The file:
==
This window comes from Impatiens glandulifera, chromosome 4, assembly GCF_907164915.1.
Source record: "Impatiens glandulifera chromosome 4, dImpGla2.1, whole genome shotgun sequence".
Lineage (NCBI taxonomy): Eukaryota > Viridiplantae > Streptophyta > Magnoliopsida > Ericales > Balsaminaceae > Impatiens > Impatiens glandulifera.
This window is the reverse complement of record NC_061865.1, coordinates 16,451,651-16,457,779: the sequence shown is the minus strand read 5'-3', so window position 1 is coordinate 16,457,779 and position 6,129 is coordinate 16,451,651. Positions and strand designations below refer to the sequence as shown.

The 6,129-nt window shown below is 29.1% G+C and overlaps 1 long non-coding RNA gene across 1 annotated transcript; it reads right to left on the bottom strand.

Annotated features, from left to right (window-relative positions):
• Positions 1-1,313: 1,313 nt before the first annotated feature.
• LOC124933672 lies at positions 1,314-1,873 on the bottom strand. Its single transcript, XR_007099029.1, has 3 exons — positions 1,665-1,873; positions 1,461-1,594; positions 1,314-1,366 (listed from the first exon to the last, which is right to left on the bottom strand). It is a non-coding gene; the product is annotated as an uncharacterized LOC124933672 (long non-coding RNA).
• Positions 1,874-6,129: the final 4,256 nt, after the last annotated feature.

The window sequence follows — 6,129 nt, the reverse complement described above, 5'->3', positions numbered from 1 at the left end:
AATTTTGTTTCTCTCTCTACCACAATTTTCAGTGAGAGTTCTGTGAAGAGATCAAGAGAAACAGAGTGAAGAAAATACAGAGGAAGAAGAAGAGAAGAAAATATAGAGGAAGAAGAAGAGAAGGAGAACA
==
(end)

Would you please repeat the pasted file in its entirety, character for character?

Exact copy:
This window comes from Impatiens glandulifera, chromosome 4, assembly GCF_907164915.1.
Source record: "Impatiens glandulifera chromosome 4, dImpGla2.1, whole genome shotgun sequence".
Lineage (NCBI taxonomy): Eukaryota > Viridiplantae > Streptophyta > Magnoliopsida > Ericales > Balsaminaceae > Impatiens > Impatiens glandulifera.
This window is the reverse complement of record NC_061865.1, coordinates 16,451,651-16,457,779: the sequence shown is the minus strand read 5'-3', so window position 1 is coordinate 16,457,779 and position 6,129 is coordinate 16,451,651. Positions and strand designations below refer to the sequence as shown.

The 6,129-nt window shown below is 29.1% G+C and overlaps 1 long non-coding RNA gene across 1 annotated transcript; it reads right to left on the bottom strand.

Annotated features, from left to right (window-relative positions):
• Positions 1-1,313: 1,313 nt before the first annotated feature.
• LOC124933672 lies at positions 1,314-1,873 on the bottom strand. Its single transcript, XR_007099029.1, has 3 exons — positions 1,665-1,873; positions 1,461-1,594; positions 1,314-1,366 (listed from the first exon to the last, which is right to left on the bottom strand). It is a non-coding gene; the product is annotated as an uncharacterized LOC124933672 (long non-coding RNA).
• Positions 1,874-6,129: the final 4,256 nt, after the last annotated feature.

The window sequence follows — 6,129 nt, the reverse complement described above, 5'->3', positions numbered from 1 at the left end:
AATTTTGTTTCTCTCTCTACCACAATTTTCAGTGAGAGTTCTGTGAAGAGATCAAGAGAAACAGAGTGAAGAAAATACAGAGGAAGAAGAAGAGAAGAAAATATAGAGGAAGAAGAAGAGAAGGAGAACA